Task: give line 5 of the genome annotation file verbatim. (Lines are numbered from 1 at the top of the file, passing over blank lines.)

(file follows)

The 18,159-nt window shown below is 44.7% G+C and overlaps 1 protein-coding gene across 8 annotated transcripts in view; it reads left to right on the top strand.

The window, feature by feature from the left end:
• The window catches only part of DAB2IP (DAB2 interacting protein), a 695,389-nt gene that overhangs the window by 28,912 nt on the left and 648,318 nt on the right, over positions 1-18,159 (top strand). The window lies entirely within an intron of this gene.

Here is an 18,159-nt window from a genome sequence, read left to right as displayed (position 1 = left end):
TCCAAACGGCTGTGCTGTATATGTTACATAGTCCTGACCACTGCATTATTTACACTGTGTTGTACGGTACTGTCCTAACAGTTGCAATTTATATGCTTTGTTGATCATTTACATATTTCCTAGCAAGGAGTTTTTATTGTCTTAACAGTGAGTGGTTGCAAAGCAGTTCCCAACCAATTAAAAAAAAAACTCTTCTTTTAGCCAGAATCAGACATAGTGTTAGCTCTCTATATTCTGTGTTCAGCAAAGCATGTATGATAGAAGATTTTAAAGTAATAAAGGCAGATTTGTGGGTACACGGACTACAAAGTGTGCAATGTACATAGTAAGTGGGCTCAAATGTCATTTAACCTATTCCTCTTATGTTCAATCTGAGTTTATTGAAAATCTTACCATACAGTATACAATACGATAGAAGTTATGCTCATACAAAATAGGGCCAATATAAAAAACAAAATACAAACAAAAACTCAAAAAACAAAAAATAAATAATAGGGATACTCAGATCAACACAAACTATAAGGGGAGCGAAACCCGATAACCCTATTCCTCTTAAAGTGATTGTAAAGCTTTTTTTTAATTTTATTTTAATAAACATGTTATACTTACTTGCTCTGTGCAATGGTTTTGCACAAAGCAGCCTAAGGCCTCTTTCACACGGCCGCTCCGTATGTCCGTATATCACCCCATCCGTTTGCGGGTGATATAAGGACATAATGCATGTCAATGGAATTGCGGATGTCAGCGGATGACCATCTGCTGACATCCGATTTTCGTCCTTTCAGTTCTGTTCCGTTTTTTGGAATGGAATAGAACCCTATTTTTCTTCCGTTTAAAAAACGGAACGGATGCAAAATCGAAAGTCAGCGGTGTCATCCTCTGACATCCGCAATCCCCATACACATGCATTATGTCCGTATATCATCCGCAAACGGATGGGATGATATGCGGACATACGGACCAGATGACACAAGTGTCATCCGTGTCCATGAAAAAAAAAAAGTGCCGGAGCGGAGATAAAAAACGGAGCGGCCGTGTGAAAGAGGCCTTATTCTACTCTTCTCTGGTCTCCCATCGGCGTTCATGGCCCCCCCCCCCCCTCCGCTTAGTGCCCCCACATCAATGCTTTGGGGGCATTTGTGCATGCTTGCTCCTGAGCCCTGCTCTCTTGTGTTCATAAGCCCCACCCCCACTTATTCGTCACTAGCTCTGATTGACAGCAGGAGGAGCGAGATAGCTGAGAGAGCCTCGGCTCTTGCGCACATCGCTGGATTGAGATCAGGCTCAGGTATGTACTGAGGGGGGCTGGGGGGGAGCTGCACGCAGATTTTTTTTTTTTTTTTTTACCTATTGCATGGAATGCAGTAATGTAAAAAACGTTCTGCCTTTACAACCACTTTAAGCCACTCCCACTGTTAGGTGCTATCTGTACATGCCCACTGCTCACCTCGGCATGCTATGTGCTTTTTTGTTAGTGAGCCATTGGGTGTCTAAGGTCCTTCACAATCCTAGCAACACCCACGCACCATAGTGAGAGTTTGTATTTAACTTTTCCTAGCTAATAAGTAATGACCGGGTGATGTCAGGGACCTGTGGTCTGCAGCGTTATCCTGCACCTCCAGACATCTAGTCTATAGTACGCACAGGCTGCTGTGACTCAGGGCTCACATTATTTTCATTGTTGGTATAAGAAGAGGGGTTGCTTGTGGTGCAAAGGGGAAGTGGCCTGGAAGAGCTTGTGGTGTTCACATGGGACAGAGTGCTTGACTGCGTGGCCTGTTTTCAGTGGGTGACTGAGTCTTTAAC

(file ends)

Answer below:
TCCAAACGGCTGTGCTGTATATGTTACATAGTCCTGACCACTGCATTATTTACACTGTGTTGTACGGTACTGTCCTAACAGTTGCAATTTATATGCTTTGTTGATCATTTACATATTTCCTAGCAAGGAGTTTTTATTGTCTTAACAGTGAGTGGTTGCAAAGCAGTTCCCAACCAATTAAAAAAAAAACTCTTCTTTTAGCCAGAATCAGACATAGTGTTAGCTCTCTATATTCTGTGTTCAGCAAAGCATGTATGATAGAAGATTTTAAAGTAATAAAGGCAGATTTGTGGGTACACGGACTACAAAGTGTGCAATGTACATAGTAAGTGGGCTCAAATGTCATTTAACCTATTCCTCTTATGTTCAATCTGAGTTTATTGAAAATCTTACCATACAGTATACAATACGATAGAAGTTATGCTCATACAAAATAGGGCCAATATAAAAAACAAAATACAAACAAAAACTCAAAAAACAAAAAATAAATAATAGGGATACTCAGATCAACACAAACTATAAGGGGAGCGAAACCCGATAACCCTATTCCTCTTAAAGTGATTGTAAAGCTTTTTTTTAATTTTATTTTAATAAACATGTTATACTTACTTGCTCTGTGCAATGGTTTTGCACAAAGCAGCCTAAGGCCTCTTTCACACGGCCGCTCCGTATGTCCGTATATCACCCCATCCGTTTGCGGGTGATATAAGGACATAATGCATGTCAATGGAATTGCGGATGTCAGCGGATGACCATCTGCTGACATCCGATTTTCGTCCTTTCAGTTCTGTTCCGTTTTTTGGAATGGAATAGAACCCTATTTTTCTTCCGTTTAAAAAACGGAACGGATGCAAAATCGAAAGTCAGCGGTGTCATCCTCTGACATCCGCAATCCCCATACACATGCATTATGTCCGTATATCATCCGCAAACGGATGGGATGATATGCGGACATACGGACCAGATGACACAAGTGTCATCCGTGTCCATGAAAAAAAAAAAGTGCCGGAGCGGAGATAAAAAACGGAGCGGCCGTGTGAAAGAGGCCTTATTCTACTCTTCTCTGGTCTCCCATCGGCGTTCATGGCCCCCCCCCCCCCTCCGCTTAGTGCCCCCACATCAATGCTTTGGGGGCATTTGTGCATGCTTGCTCCTGAGCCCTGCTCTCTTGTGTTCATAAGCCCCACCCCCACTTATTCGTCACTAGCTCTGATTGACAGCAGGAGGAGCGAGATAGCTGAGAGAGCCTCGGCTCTTGCGCACATCGCTGGATTGAGATCAGGCTCAGGTATGTACTGAGGGGGGCTGGGGGGGAGCTGCACGCAGATTTTTTTTTTTTTTTTTTACCTATTGCATGGAATGCAGTAATGTAAAAAACGTTCTGCCTTTACAACCACTTTAAGCCACTCCCACTGTTAGGTGCTATCTGTACATGCCCACTGCTCACCTCGGCATGCTATGTGCTTTTTTGTTAGTGAGCCATTGGGTGTCTAAGGTCCTTCACAATCCTAGCAACACCCACGCACCATAGTGAGAGTTTGTATTTAACTTTTCCTAGCTAATAAGTAATGACCGGGTGATGTCAGGGACCTGTGGTCTGCAGCGTTATCCTGCACCTCCAGACATCTAGTCTATAGTACGCACAGGCTGCTGTGACTCAGGGCTCACATTATTTTCATTGTTGGTATAAGAAGAGGGGTTGCTTGTGGTGCAAAGGGGAAGTGGCCTGGAAGAGCTTGTGGTGTTCACATGGGACAGAGTGCTTGACTGCGTGGCCTGTTTTCAGTGGGTGACTGAGTCTTTAAC